A Mississippi school district has dropped its challenge to the court-ordered desegregation of its middle and high schools, ending a 50-year legal battle over the segregation of black and white students.
The Cleveland School District’s board announced Monday that it had reached a settlement with the Justice Department and private plaintiffs in the long-running case.
Jamie Jacks, a lawyer for the school board, said board members voted unanimously to drop their challenge to offer the community clarity about the future. They felt “moving forward with a solid plan would serve the District, its students, faculty, parents and the community best in the long run,” Jacks said.
The Justice Department did not immediately respond to a request for comment.
Zakiya Summers-Harlee, director of communications and advocacy for the American Civil Liberties Union of Mississippi, welcomed the move. “It’s taken way too long … but we’re looking forward to the full desegregation of these schools, which will take away the idea that if you’re from one side of the tracks, you’re less than those from the other,” she said.
Cleveland is a town of 12,000 people and home to two high schools: one on the historically white side of town, whose students are evenly split between black and white students; and the other a mile away on the historically black side of town, with a student population that is almost exclusively black. There are two middle schools with similar racial breakdowns.
In May, a federal judge found that Cleveland was operating an illegal dual system for its black and white children, failing after decades to reach the “greatest degree of desegregation possible.”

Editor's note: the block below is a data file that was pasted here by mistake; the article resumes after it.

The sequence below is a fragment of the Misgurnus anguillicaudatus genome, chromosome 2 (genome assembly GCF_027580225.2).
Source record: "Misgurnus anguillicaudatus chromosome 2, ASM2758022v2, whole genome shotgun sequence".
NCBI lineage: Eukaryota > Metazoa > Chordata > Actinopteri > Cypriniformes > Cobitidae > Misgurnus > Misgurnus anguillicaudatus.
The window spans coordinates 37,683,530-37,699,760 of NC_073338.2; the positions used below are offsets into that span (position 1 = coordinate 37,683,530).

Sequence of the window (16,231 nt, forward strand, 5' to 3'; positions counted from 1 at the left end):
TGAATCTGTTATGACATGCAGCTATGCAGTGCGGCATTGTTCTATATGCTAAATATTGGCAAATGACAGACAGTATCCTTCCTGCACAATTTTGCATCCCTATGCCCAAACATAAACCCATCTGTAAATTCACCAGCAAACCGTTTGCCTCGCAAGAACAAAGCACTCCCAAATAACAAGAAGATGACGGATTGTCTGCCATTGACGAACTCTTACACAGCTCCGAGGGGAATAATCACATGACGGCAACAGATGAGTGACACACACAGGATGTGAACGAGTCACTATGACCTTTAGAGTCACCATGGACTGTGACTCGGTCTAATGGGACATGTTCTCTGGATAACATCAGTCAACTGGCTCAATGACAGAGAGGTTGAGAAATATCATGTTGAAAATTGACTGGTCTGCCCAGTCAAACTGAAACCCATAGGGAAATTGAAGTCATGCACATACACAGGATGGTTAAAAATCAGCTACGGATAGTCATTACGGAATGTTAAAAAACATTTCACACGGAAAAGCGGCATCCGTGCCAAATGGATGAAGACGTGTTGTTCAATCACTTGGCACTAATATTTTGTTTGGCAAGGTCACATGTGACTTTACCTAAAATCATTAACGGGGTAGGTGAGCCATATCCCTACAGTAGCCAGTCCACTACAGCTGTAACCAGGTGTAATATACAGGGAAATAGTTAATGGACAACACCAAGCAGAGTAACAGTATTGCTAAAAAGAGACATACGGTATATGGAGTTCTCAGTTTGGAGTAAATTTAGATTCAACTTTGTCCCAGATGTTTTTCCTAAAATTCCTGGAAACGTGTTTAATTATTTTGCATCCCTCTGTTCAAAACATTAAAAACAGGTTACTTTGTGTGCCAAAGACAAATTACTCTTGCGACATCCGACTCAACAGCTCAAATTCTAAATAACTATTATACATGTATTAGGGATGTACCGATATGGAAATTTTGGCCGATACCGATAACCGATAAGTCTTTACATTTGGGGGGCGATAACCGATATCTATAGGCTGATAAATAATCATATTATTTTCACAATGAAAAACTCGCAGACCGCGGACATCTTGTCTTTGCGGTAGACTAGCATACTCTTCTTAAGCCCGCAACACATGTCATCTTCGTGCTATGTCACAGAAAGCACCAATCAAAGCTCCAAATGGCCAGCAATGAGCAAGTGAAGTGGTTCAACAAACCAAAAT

The decision drew national attention and was followed days later by a federal government report on the rise of segregation in U.S. public schools.
The judge ordered the school district to consolidate its two high schools into one that would be approximately two-thirds black and one-third white. The two middle schools would also be consolidated into one. Both of the new schools were to open in fall 2017.
The order drew cheers from some in Cleveland, who said children would have access to more opportunities in one larger school. But for others, including black and white alumni of both high schools, consolidation was synonymous with loss — loss of tradition and identity associated with their alma maters.
The school district argued that its open-enrollment policy — which allowed families to choose where to send their children — had more successfully integrated schools than the involuntary measures common across the South over the past half-century. The school board vowed to fight the ruling and appealed to the Fifth Circuit Court of Appeals.
But on Monday, the board announced that it had reversed course and would consolidate its schools. The Class of 2017 will be the last to graduate from East Side and Cleveland high schools, and this will be the last year that the Trojans face off against the Wildcats at town sporting events. Starting next school year, every high school student in town will enroll at Cleveland Central High, where they will have a new mascot: a wolf.